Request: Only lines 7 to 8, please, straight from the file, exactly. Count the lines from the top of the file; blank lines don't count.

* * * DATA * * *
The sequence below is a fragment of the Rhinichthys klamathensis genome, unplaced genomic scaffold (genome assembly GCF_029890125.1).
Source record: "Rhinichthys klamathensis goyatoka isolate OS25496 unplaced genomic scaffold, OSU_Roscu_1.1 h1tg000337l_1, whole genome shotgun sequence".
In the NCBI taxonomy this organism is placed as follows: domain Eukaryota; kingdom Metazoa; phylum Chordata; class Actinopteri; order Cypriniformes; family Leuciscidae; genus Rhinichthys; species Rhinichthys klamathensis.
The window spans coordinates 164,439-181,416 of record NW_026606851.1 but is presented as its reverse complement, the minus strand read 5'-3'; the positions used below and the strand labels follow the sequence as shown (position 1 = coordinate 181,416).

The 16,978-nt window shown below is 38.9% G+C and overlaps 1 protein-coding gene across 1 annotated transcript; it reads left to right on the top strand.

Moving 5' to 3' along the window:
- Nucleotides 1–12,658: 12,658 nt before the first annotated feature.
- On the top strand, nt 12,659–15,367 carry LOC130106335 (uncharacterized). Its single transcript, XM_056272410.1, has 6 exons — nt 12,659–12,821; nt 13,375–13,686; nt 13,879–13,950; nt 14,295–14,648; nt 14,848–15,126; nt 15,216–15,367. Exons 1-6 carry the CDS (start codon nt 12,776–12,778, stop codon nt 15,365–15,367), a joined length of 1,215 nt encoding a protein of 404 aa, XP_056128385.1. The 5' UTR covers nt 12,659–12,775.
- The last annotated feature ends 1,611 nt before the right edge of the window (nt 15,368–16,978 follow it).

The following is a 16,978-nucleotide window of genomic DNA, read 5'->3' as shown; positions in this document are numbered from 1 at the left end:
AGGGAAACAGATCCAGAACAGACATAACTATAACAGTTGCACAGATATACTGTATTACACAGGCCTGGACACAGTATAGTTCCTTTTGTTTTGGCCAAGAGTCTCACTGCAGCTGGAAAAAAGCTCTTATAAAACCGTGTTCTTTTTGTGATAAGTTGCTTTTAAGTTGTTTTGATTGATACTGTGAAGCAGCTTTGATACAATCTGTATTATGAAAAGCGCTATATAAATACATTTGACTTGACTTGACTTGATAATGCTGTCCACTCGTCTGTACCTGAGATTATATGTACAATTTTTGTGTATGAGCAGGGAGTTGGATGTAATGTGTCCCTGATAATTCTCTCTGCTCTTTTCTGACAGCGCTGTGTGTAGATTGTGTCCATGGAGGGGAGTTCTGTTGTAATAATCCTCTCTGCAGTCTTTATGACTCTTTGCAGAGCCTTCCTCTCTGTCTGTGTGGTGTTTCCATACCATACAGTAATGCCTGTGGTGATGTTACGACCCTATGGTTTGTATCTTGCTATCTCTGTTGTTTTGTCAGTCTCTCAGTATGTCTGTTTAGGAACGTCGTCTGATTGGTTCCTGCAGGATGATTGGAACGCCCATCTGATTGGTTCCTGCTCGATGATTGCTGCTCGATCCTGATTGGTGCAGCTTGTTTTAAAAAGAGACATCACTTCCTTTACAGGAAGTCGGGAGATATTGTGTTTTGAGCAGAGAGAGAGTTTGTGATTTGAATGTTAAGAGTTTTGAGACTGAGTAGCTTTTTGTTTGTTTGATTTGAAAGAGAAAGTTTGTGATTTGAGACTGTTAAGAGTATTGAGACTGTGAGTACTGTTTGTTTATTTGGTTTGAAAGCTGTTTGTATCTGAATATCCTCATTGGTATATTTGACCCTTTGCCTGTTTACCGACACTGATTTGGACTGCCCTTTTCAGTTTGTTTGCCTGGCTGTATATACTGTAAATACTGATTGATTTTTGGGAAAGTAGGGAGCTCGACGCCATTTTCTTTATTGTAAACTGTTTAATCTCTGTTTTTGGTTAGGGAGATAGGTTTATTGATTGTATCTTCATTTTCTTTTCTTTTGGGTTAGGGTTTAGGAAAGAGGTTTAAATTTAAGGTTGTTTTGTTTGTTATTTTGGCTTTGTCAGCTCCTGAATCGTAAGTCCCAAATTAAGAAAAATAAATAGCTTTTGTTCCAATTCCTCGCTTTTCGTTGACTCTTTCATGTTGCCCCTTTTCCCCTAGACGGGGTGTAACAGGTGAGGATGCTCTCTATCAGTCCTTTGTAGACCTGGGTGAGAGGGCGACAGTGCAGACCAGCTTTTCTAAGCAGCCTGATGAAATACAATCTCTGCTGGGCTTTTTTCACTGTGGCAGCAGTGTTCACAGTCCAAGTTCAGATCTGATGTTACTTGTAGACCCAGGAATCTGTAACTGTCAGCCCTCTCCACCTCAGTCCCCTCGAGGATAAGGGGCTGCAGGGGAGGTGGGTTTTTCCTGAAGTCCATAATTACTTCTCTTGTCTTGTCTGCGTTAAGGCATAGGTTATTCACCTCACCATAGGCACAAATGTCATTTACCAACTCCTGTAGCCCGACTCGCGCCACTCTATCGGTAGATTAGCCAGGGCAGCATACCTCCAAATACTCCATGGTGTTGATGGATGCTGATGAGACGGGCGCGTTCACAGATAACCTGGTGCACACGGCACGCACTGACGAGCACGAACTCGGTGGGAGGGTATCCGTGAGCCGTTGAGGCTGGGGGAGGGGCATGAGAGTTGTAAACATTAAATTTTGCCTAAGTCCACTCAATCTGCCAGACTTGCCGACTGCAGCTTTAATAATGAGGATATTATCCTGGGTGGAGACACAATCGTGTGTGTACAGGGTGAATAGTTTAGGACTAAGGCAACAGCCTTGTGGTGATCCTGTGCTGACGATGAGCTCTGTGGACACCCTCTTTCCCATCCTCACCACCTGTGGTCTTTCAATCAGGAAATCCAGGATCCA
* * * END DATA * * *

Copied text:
- Nucleotides 1–12,658: 12,658 nt before the first annotated feature.
- On the top strand, nt 12,659–15,367 carry LOC130106335 (uncharacterized). Its single transcript, XM_056272410.1, has 6 exons — nt 12,659–12,821; nt 13,375–13,686; nt 13,879–13,950; nt 14,295–14,648; nt 14,848–15,126; nt 15,216–15,367. Exons 1-6 carry the CDS (start codon nt 12,776–12,778, stop codon nt 15,365–15,367), a joined length of 1,215 nt encoding a protein of 404 aa, XP_056128385.1. The 5' UTR covers nt 12,659–12,775.